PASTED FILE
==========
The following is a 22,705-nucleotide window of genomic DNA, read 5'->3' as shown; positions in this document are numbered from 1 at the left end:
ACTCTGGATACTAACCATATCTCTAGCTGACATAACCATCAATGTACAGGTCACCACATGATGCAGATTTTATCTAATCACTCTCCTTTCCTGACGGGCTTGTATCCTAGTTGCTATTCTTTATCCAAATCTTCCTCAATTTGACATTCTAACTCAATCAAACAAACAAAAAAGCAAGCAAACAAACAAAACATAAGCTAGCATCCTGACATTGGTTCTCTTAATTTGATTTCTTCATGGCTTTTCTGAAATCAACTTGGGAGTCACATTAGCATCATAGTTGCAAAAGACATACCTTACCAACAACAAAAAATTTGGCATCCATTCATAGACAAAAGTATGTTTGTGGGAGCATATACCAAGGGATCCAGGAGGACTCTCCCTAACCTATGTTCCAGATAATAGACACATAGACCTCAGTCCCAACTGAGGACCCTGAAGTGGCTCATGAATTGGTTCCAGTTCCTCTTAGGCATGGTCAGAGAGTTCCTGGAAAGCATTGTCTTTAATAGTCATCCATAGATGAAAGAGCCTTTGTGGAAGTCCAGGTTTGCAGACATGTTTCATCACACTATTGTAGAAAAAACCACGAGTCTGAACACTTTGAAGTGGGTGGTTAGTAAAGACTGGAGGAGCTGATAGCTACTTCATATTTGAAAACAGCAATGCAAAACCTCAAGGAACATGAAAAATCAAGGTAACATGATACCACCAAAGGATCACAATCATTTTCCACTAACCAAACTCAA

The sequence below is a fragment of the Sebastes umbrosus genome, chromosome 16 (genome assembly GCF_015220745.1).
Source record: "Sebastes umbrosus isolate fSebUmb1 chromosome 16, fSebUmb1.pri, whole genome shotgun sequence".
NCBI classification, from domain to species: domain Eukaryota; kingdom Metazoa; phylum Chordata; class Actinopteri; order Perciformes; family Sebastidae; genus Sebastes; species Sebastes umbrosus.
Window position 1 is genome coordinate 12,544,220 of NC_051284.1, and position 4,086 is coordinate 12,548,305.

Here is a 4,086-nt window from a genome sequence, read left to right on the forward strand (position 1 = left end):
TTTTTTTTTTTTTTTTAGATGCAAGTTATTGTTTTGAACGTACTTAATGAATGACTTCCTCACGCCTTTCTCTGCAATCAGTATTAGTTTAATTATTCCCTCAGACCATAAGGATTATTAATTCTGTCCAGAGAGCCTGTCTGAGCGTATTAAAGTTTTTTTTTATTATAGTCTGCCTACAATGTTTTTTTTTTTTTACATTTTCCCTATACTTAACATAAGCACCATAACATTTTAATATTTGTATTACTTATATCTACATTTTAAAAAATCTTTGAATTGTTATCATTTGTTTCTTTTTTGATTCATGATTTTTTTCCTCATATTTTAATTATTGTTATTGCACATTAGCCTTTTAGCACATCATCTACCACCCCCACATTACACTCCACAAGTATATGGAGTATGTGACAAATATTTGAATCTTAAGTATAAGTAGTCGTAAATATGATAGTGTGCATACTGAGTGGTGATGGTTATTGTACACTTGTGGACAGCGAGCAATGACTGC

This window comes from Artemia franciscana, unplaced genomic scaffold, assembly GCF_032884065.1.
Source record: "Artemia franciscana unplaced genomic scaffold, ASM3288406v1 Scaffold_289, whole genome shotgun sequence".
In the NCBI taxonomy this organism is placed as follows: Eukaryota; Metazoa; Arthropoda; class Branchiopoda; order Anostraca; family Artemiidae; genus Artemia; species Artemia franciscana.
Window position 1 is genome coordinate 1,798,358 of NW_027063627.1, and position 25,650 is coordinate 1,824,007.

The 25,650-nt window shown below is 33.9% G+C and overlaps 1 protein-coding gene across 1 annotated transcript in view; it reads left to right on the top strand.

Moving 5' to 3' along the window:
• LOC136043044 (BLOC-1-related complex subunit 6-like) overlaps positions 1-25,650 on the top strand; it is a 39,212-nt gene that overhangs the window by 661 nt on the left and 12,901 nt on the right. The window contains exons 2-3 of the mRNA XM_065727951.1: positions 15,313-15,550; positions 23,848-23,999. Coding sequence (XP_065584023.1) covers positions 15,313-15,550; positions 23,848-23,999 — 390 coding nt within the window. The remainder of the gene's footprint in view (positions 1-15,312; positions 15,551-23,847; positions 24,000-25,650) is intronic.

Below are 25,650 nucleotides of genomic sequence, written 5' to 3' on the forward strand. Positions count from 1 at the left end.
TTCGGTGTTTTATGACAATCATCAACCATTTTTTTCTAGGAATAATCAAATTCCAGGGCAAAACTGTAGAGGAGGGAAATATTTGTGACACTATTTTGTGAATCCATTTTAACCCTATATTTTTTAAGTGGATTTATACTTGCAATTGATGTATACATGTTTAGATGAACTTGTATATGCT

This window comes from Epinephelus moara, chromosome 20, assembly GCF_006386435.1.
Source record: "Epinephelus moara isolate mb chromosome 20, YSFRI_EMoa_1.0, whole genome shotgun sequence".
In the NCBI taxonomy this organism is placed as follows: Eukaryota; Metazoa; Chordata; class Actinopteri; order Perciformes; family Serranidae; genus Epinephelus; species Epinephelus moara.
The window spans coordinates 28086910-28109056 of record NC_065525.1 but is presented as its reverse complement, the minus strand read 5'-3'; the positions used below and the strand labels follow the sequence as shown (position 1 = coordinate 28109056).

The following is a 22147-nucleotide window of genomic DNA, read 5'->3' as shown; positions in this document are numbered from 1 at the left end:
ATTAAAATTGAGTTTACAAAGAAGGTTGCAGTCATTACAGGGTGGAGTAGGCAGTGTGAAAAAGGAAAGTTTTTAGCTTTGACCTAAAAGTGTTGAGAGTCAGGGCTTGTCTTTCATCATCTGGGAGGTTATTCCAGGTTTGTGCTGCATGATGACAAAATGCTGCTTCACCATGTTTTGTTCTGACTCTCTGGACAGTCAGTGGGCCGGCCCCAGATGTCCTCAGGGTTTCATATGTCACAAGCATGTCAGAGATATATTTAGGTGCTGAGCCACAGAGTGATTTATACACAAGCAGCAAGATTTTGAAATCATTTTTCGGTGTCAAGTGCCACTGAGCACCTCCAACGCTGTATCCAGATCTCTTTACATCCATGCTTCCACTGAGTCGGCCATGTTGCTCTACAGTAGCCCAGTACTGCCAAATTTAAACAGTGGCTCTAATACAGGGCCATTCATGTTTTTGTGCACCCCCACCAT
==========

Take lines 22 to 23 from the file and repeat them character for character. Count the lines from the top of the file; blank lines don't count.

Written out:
The following is a 22147-nucleotide window of genomic DNA, read 5'->3' as shown; positions in this document are numbered from 1 at the left end:
ATTAAAATTGAGTTTACAAAGAAGGTTGCAGTCATTACAGGGTGGAGTAGGCAGTGTGAAAAAGGAAAGTTTTTAGCTTTGACCTAAAAGTGTTGAGAGTCAGGGCTTGTCTTTCATCATCTGGGAGGTTATTCCAGGTTTGTGCTGCATGATGACAAAATGCTGCTTCACCATGTTTTGTTCTGACTCTCTGGACAGTCAGTGGGCCGGCCCCAGATGTCCTCAGGGTTTCATATGTCACAAGCATGTCAGAGATATATTTAGGTGCTGAGCCACAGAGTGATTTATACACAAGCAGCAAGATTTTGAAATCATTTTTCGGTGTCAAGTGCCACTGAGCACCTCCAACGCTGTATCCAGATCTCTTTACATCCATGCTTCCACTGAGTCGGCCATGTTGCTCTACAGTAGCCCAGTACTGCCAAATTTAAACAGTGGCTCTAATACAGGGCCATTCATGTTTTTGTGCACCCCCACCAT